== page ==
St. Paul, Minnesota
Listeners of public radio's A Prairie Home Companion will know that Garrison Keillor's home base is the Fitzgerald Theatre in St. Paul, but the stages of this area also include one of the country's foremost collaborative ensembles, the 25-year-old Theatre de la Jeune Lune of Minneapolis. The company's idiosyncratic interpretations of classic work are famous in the global industry, and you can see these athletic artists in The Ballroom through April 10, then in The Golem, May 8 to June 27.
Even better known in traditional theater circles for its classically based repertory, the Guthrie Theater stages Shakespeare's Romeo and Juliet through April 10, then mounts Artistic Director Joe Dowling's evocation of the Gilbert and Sullivan operetta The Pirates of Penzance on May 8.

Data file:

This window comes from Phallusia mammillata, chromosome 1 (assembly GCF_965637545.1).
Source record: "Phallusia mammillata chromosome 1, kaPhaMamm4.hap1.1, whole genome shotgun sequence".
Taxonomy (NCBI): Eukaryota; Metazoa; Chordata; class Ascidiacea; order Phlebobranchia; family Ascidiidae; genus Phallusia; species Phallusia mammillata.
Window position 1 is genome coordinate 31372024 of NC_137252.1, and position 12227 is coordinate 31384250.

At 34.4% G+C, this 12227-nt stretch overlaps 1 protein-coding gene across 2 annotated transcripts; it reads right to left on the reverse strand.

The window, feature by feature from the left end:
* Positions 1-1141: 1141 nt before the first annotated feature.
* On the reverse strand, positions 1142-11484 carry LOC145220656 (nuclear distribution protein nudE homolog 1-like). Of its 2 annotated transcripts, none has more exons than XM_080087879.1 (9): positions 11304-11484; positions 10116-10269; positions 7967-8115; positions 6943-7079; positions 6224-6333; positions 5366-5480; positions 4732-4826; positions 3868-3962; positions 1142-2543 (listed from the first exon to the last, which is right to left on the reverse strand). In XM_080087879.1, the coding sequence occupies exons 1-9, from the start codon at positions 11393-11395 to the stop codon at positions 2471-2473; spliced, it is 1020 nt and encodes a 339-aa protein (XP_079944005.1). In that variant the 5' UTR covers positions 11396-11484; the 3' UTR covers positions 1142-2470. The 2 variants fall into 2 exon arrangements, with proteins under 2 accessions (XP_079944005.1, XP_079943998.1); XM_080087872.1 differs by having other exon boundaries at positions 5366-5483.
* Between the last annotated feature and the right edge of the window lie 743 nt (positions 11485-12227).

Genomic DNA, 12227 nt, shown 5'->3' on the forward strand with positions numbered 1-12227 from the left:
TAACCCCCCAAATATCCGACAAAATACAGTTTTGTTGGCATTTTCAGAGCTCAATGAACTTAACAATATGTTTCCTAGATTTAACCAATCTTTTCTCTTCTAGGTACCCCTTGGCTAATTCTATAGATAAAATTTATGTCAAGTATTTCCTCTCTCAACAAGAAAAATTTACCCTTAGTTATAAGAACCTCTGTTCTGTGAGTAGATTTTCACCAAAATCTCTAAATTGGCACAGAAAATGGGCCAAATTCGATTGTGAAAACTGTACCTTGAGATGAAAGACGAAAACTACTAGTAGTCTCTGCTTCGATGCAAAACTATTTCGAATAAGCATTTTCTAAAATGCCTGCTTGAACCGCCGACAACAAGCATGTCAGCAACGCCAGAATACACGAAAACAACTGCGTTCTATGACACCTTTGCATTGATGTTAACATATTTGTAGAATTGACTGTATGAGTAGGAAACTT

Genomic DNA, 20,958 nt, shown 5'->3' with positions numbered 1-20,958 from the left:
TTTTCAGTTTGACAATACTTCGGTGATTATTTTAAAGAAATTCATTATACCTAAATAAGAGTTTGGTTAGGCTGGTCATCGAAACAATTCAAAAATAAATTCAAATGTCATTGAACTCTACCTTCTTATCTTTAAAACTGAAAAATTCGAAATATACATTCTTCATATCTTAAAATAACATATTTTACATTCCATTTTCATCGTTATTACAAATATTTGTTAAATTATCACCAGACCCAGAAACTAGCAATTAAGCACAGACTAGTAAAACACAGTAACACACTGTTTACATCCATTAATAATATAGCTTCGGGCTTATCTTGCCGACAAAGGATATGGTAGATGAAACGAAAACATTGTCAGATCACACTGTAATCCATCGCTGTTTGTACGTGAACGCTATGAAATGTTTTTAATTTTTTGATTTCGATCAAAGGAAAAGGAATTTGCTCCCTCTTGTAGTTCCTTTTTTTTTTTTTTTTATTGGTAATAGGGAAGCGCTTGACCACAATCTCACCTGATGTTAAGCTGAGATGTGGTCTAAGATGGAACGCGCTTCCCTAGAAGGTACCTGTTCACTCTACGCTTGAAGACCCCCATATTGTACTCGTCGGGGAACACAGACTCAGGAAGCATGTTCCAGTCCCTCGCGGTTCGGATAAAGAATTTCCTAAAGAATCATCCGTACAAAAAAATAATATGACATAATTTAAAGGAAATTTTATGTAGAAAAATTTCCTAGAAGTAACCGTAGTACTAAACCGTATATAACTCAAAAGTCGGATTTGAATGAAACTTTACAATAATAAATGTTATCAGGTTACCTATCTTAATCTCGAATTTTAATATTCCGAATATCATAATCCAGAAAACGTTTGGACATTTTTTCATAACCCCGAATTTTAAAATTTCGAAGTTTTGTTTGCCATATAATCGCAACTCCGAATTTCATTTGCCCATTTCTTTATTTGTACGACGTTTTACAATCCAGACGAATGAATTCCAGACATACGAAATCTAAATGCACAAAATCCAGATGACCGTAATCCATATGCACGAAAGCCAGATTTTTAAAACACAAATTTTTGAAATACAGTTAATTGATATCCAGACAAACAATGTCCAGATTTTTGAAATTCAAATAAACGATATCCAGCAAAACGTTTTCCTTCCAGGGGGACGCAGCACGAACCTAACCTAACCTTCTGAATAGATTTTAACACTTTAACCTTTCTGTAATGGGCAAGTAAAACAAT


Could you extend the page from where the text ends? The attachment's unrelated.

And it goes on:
And Minnesota is nothing if not musical. Just to flag a couple of upcoming high points: The Minnesota Opera stages The Magic Flute at the Ordway Center in St. Paul, May 15-22; and the Minnesota Orchestra (which tours Europe this winter with its new music director, Osmo Vänskä) is at Orchestra Hall in Minneapolis with guest baritone Nathan Gunn performing Gustav Mahler's Songs of a Wayfarer (Yakov Kreizberg conducting), April 8 and 9, and with Leonard Slatkin conducting Igor Stravinsky's The Rite of Spring, April 15-17.
A lot of dance fans, worldwide, can barely hear "Winnipeg" without "Royal" in front of it and "Ballet" after it. The Royal Winnipeg Ballet, founded in 1939, is one of the continent's premier companies, and its aggressive, sexy mix of a classical and modern repertoire might remind many Americans of the Joffrey Ballet in its New York-based glory days. Seeing the Royal Winnipeg is worth a detour, they're that good. And you'll be glad you found yourself at Concert Hall on Main Street for choreographer Mauricio Wainrot's setting of Carl Orff's Carmina Burana, March 17-21, or Rudi van Dantzig's staging of the Prokofiev Romeo and Juliet, May 5-9.